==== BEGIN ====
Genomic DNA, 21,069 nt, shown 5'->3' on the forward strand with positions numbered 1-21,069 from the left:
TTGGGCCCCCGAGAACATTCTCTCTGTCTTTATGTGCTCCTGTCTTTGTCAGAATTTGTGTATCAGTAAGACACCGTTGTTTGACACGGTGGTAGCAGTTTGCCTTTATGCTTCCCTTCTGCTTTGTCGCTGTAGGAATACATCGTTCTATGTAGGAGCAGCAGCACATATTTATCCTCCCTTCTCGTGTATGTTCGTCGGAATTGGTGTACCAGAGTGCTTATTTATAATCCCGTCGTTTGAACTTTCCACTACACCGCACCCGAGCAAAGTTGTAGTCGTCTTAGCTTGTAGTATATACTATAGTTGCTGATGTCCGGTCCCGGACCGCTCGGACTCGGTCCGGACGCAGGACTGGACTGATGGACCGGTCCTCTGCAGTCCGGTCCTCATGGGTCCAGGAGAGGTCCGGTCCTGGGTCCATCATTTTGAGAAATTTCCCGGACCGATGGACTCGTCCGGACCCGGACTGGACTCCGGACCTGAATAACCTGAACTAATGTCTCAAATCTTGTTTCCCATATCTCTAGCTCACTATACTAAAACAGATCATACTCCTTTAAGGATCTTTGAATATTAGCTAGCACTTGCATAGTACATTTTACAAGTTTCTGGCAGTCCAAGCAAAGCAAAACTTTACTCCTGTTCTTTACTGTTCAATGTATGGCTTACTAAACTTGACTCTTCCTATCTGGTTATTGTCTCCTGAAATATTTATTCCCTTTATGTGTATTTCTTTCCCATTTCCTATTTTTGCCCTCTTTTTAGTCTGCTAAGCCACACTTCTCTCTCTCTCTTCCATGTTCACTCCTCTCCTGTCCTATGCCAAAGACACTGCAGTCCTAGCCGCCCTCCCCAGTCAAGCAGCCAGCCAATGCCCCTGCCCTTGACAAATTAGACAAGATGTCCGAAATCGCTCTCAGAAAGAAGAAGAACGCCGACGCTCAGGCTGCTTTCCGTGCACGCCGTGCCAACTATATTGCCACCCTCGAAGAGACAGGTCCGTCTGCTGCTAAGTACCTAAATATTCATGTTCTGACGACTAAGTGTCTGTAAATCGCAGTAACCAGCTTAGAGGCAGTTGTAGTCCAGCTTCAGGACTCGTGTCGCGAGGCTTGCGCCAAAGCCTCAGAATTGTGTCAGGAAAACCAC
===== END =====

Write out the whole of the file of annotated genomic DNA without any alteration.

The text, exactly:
Genomic DNA, 21,069 nt, shown 5'->3' on the forward strand with positions numbered 1-21,069 from the left:
TTGGGCCCCCGAGAACATTCTCTCTGTCTTTATGTGCTCCTGTCTTTGTCAGAATTTGTGTATCAGTAAGACACCGTTGTTTGACACGGTGGTAGCAGTTTGCCTTTATGCTTCCCTTCTGCTTTGTCGCTGTAGGAATACATCGTTCTATGTAGGAGCAGCAGCACATATTTATCCTCCCTTCTCGTGTATGTTCGTCGGAATTGGTGTACCAGAGTGCTTATTTATAATCCCGTCGTTTGAACTTTCCACTACACCGCACCCGAGCAAAGTTGTAGTCGTCTTAGCTTGTAGTATATACTATAGTTGCTGATGTCCGGTCCCGGACCGCTCGGACTCGGTCCGGACGCAGGACTGGACTGATGGACCGGTCCTCTGCAGTCCGGTCCTCATGGGTCCAGGAGAGGTCCGGTCCTGGGTCCATCATTTTGAGAAATTTCCCGGACCGATGGACTCGTCCGGACCCGGACTGGACTCCGGACCTGAATAACCTGAACTAATGTCTCAAATCTTGTTTCCCATATCTCTAGCTCACTATACTAAAACAGATCATACTCCTTTAAGGATCTTTGAATATTAGCTAGCACTTGCATAGTACATTTTACAAGTTTCTGGCAGTCCAAGCAAAGCAAAACTTTACTCCTGTTCTTTACTGTTCAATGTATGGCTTACTAAACTTGACTCTTCCTATCTGGTTATTGTCTCCTGAAATATTTATTCCCTTTATGTGTATTTCTTTCCCATTTCCTATTTTTGCCCTCTTTTTAGTCTGCTAAGCCACACTTCTCTCTCTCTCTTCCATGTTCACTCCTCTCCTGTCCTATGCCAAAGACACTGCAGTCCTAGCCGCCCTCCCCAGTCAAGCAGCCAGCCAATGCCCCTGCCCTTGACAAATTAGACAAGATGTCCGAAATCGCTCTCAGAAAGAAGAAGAACGCCGACGCTCAGGCTGCTTTCCGTGCACGCCGTGCCAACTATATTGCCACCCTCGAAGAGACAGGTCCGTCTGCTGCTAAGTACCTAAATATTCATGTTCTGACGACTAAGTGTCTGTAAATCGCAGTAACCAGCTTAGAGGCAGTTGTAGTCCAGCTTCAGGACTCGTGTCGCGAGGCTTGCGCCAAAGCCTCAGAATTGTGTCAGGAAAACCAC